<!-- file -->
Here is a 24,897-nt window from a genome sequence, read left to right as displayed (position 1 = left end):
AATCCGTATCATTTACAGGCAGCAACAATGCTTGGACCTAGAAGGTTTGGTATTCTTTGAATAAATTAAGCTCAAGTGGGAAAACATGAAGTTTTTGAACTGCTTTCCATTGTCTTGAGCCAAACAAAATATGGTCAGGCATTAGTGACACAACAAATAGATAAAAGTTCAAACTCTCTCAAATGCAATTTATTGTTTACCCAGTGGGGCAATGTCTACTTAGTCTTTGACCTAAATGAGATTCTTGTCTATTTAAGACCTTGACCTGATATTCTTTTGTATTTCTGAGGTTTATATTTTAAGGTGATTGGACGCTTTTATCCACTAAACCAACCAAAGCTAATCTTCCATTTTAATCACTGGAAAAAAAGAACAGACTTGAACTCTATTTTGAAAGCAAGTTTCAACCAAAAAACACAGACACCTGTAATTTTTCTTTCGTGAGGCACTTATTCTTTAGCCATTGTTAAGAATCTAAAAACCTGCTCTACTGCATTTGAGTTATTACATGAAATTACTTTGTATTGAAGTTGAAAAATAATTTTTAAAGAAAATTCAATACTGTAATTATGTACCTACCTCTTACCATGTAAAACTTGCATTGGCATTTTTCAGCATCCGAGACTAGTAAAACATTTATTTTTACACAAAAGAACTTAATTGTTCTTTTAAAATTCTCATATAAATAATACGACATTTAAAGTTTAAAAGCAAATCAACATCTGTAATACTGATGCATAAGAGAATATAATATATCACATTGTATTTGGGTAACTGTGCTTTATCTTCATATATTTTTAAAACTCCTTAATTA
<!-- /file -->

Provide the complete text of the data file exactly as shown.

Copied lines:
Here is a 24,897-nt window from a genome sequence, read left to right as displayed (position 1 = left end):
AATCCGTATCATTTACAGGCAGCAACAATGCTTGGACCTAGAAGGTTTGGTATTCTTTGAATAAATTAAGCTCAAGTGGGAAAACATGAAGTTTTTGAACTGCTTTCCATTGTCTTGAGCCAAACAAAATATGGTCAGGCATTAGTGACACAACAAATAGATAAAAGTTCAAACTCTCTCAAATGCAATTTATTGTTTACCCAGTGGGGCAATGTCTACTTAGTCTTTGACCTAAATGAGATTCTTGTCTATTTAAGACCTTGACCTGATATTCTTTTGTATTTCTGAGGTTTATATTTTAAGGTGATTGGACGCTTTTATCCACTAAACCAACCAAAGCTAATCTTCCATTTTAATCACTGGAAAAAAAGAACAGACTTGAACTCTATTTTGAAAGCAAGTTTCAACCAAAAAACACAGACACCTGTAATTTTTCTTTCGTGAGGCACTTATTCTTTAGCCATTGTTAAGAATCTAAAAACCTGCTCTACTGCATTTGAGTTATTACATGAAATTACTTTGTATTGAAGTTGAAAAATAATTTTTAAAGAAAATTCAATACTGTAATTATGTACCTACCTCTTACCATGTAAAACTTGCATTGGCATTTTTCAGCATCCGAGACTAGTAAAACATTTATTTTTACACAAAAGAACTTAATTGTTCTTTTAAAATTCTCATATAAATAATACGACATTTAAAGTTTAAAAGCAAATCAACATCTGTAATACTGATGCATAAGAGAATATAATATATCACATTGTATTTGGGTAACTGTGCTTTATCTTCATATATTTTTAAAACTCCTTAATTA